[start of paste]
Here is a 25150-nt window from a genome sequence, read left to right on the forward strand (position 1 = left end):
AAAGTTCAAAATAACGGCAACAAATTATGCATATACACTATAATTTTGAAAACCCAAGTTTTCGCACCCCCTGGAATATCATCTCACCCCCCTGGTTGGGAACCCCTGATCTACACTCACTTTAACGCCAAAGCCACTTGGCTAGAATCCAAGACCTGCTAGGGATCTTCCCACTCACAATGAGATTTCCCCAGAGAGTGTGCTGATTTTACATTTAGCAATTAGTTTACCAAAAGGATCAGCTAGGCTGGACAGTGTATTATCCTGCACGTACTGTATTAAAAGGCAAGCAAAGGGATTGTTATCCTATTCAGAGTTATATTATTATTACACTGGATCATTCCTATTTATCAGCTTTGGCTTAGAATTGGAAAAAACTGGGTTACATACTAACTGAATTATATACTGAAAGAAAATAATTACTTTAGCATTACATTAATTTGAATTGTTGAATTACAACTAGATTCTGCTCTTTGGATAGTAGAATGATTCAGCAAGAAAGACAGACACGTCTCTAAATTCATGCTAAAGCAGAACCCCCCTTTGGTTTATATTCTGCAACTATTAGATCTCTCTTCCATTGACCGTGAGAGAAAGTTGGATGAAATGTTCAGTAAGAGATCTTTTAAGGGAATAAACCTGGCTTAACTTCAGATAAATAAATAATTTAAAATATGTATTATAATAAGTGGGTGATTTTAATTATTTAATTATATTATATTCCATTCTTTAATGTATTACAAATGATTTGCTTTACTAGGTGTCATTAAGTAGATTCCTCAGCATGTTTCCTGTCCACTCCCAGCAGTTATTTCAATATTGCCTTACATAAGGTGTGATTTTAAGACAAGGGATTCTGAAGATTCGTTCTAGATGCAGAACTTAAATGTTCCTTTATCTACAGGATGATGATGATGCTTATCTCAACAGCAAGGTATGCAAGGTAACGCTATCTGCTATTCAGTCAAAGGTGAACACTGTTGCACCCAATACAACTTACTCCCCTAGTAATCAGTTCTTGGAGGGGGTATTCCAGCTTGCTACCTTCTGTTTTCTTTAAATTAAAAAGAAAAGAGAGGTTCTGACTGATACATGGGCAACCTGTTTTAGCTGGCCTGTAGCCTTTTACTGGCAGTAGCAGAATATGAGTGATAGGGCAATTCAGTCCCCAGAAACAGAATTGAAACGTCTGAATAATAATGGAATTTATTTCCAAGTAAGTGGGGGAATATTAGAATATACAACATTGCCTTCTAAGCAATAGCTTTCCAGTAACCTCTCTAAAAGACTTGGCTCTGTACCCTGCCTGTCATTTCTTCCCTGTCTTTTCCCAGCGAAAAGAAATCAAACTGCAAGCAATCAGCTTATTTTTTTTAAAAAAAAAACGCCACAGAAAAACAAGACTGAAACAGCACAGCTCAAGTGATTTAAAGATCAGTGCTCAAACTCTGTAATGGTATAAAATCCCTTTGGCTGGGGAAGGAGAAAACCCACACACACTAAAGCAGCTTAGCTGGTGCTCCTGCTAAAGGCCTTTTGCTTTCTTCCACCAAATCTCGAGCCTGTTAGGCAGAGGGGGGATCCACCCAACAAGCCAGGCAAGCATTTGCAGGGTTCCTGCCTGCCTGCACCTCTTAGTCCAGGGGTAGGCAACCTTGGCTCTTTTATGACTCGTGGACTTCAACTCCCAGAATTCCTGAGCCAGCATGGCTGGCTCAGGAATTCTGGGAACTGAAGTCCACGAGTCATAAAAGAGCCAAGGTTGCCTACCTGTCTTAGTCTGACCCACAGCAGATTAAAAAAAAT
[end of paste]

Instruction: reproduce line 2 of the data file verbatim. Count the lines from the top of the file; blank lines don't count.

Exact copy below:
AAAGTTCAAAATAACGGCAACAAATTATGCATATACACTATAATTTTGAAAACCCAAGTTTTCGCACCCCCTGGAATATCATCTCACCCCCCTGGTTGGGAACCCCTGATCTACACTCACTTTAACGCCAAAGCCACTTGGCTAGAATCCAAGACCTGCTAGGGATCTTCCCACTCACAATGAGATTTCCCCAGAGAGTGTGCTGATTTTACATTTAGCAATTAGTTTACCAAAAGGATCAGCTAGGCTGGACAGTGTATTATCCTGCACGTACTGTATTAAAAGGCAAGCAAAGGGATTGTTATCCTATTCAGAGTTATATTATTATTACACTGGATCATTCCTATTTATCAGCTTTGGCTTAGAATTGGAAAAAACTGGGTTACATACTAACTGAATTATATACTGAAAGAAAATAATTACTTTAGCATTACATTAATTTGAATTGTTGAATTACAACTAGATTCTGCTCTTTGGATAGTAGAATGATTCAGCAAGAAAGACAGACACGTCTCTAAATTCATGCTAAAGCAGAACCCCCCTTTGGTTTATATTCTGCAACTATTAGATCTCTCTTCCATTGACCGTGAGAGAAAGTTGGATGAAATGTTCAGTAAGAGATCTTTTAAGGGAATAAACCTGGCTTAACTTCAGATAAATAAATAATTTAAAATATGTATTATAATAAGTGGGTGATTTTAATTATTTAATTATATTATATTCCATTCTTTAATGTATTACAAATGATTTGCTTTACTAGGTGTCATTAAGTAGATTCCTCAGCATGTTTCCTGTCCACTCCCAGCAGTTATTTCAATATTGCCTTACATAAGGTGTGATTTTAAGACAAGGGATTCTGAAGATTCGTTCTAGATGCAGAACTTAAATGTTCCTTTATCTACAGGATGATGATGATGCTTATCTCAACAGCAAGGTATGCAAGGTAACGCTATCTGCTATTCAGTCAAAGGTGAACACTGTTGCACCCAATACAACTTACTCCCCTAGTAATCAGTTCTTGGAGGGGGTATTCCAGCTTGCTACCTTCTGTTTTCTTTAAATTAAAAAGAAAAGAGAGGTTCTGACTGATACATGGGCAACCTGTTTTAGCTGGCCTGTAGCCTTTTACTGGCAGTAGCAGAATATGAGTGATAGGGCAATTCAGTCCCCAGAAACAGAATTGAAACGTCTGAATAATAATGGAATTTATTTCCAAGTAAGTGGGGGAATATTAGAATATACAACATTGCCTTCTAAGCAATAGCTTTCCAGTAACCTCTCTAAAAGACTTGGCTCTGTACCCTGCCTGTCATTTCTTCCCTGTCTTTTCCCAGCGAAAAGAAATCAAACTGCAAGCAATCAGCTTATTTTTTTTAAAAAAAAAACGCCACAGAAAAACAAGACTGAAACAGCACAGCTCAAGTGATTTAAAGATCAGTGCTCAAACTCTGTAATGGTATAAAATCCCTTTGGCTGGGGAAGGAGAAAACCCACACACACTAAAGCAGCTTAGCTGGTGCTCCTGCTAAAGGCCTTTTGCTTTCTTCCACCAAATCTCGAGCCTGTTAGGCAGAGGGGGGATCCACCCAACAAGCCAGGCAAGCATTTGCAGGGTTCCTGCCTGCCTGCACCTCTTAGTCCAGGGGTAGGCAACCTTGGCTCTTTTATGACTCGTGGACTTCAACTCCCAGAATTCCTGAGCCAGCATGGCTGGCTCAGGAATTCTGGGAACTGAAGTCCACGAGTCATAAAAGAGCCAAGGTTGCCTACCTGTCTTAGTCTGACCCACAGCAGATTAAAAAAAAT